In December, I watched "Mr Holland's Opus" on cable. In this 1995 movie, a young composer takes a temporary job as a high school music teacher. He stays for 35 years, but in the economic crisis of the early 1990's, the music program falls victim to budget cuts, and Mr. Holland is laid off. Leaving the school for the last time, he is surprised by a farewell tribute concert in which three decades of former students, including the state governor, give a performance and testify to the difference Mr. Holland made in their lives. The movie's feel-good ending masks the grim reality -- the governor saluted Mr. Holland, but she did not reverse the budget cuts, and future students would be denied the benefit of learning from Mr. Holland and, presumably, the other music, art and other teachers laid off across the state.
Almost every state is now facing a budgetary storm that makes Mr. Holland's time look like a spring shower. Already, thousands of teachers, nurses, librarians, and other public workers have been laid off, with state and local government employment falling by 377,000 in the last 2 years. In the coming year, states face a combined shortfall likely to exceed $112 billion. Business, Wall Street and much of the media are unanimous in their solution: Cut, baby, cut. But budget cuts come at a terrible human price in unemployment and lost services. There is also a cost in education, public health and infrastructure that undermine the future economic potential of our state. It will be Mr Holland multiplied by millions.
Federal stimulus money helped to balance state budgets the last two years, but Congress allowed that program to expire. At the same time, Congress has extended tax cuts that allow wealthy Americans to avoid at least $80 billion per year in taxes. So, says New York City Councilman Brad Ladner, "It is time for cities and states to step up. That's why the New York City Council's Progressive Caucus, which I co-chair, has introduced a plan to place a temporary city/state income tax surcharge on the wealthiest New Yorkers-precisely the amount of the tax windfall they are getting [from the December tax deal in Congress]."3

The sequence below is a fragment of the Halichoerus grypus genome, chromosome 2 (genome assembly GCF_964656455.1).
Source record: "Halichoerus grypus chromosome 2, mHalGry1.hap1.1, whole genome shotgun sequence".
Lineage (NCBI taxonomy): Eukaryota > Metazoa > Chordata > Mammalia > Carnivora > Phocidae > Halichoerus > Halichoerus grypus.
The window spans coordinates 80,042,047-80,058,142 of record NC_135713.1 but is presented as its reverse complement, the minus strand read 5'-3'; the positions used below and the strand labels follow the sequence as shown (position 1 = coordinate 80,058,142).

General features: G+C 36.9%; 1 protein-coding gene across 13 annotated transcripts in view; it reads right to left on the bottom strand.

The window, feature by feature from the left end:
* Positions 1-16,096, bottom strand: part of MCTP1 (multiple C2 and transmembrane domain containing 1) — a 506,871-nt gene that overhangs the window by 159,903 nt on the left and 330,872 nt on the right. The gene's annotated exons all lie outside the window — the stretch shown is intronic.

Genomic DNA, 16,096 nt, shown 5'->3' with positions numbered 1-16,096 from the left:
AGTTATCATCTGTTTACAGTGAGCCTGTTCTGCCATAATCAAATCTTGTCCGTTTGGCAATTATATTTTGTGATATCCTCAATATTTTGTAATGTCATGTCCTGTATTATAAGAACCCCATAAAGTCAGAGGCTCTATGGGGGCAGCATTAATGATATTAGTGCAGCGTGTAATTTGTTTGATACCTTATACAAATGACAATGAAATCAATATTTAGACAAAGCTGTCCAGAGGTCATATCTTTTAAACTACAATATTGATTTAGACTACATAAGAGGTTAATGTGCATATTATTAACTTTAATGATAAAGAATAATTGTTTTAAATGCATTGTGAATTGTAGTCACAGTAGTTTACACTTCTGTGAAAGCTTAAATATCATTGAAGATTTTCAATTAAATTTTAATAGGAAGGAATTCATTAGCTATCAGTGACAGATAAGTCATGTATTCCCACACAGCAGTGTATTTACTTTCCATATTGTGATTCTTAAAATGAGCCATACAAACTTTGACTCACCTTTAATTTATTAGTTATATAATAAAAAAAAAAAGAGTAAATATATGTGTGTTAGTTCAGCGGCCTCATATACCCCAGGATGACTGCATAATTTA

Brilliant! My state of Connecticut is facing a budget deficit of at least $3.5 billion for the year beginning July 2011. A temporary state income tax surcharge on residents with incomes over $250,000 to balance the windfall they got from Congress, would increase revenue by more than $3.5 billion in the coming year to completely close the state's revenue gap.
But aren't state deficits caused by runaway spending? The short answer is, "No." As a New York Times editorial explained, "The most immediate cause of the states' problems is the decline in tax revenue caused by the downturn, just as the demand for services has increased." The economic crisis and high unemployment have meant a drop of 12% in state revenue since the start of the recession.When states cuts spending, they lose jobs, local businesses lose customers, and towns lose tax revenue. State and local cutbacks make the economic crisis worse.
Even while reducing revenue, the recession has increased costs by putting pressure on government services. Medicaid enrollment alone increased 13.6% 2007 to 2009.. Other services, from unemployment offices to school lunches to homeless shelters to community colleges, have seen increased demand. This will accelerate as millions of jobless exhaust their final unemployment insurance payments in the next few months.
Are deficits caused by greedy government workers? Again, the facts say, "No." Recent studies have shown that government workers earn less than private sector workers of comparable education and responsibilities. This is true even when the health, pension and other benefits of government workers are taken into account. And in many states. workers have already given up hundreds of millions in pay and benefit concessions.
The best solution to state's budget woes would come at a national level, including a new stimulus package that would increase support for state and local governments during this crisis. The measure could be financed by cutting military spending and by taxes on Wall Street speculation and higher income tax rates on the richest 2% who have done so well, solutions approved by an 81% majority in a recent poll.
While citizens and elected officials should keep the pressure on Washington, our state and local governments have to make hard decisions today. The New York Times, in its Dec. 26 editorial, went on to say, "Many governors claim tax increases are ill-advised during a recession, but more experienced economists say it is better to raise taxes on the rich than to lay off workers and cut spending... The federal government missed a chance to begin to act rationally about its long-term deficit by giving away the store to the rich in the tax deal. States should not make the same mistake."
States around the country should take up the New York City proposal -- increase local taxes on the rich to make up for the windfall they just got in December's tax deal. Even then, millionaires would be paying far lower taxes than in the 1950s and 1960s, a time of economic growth, reducing poverty, and rising living standards for working families.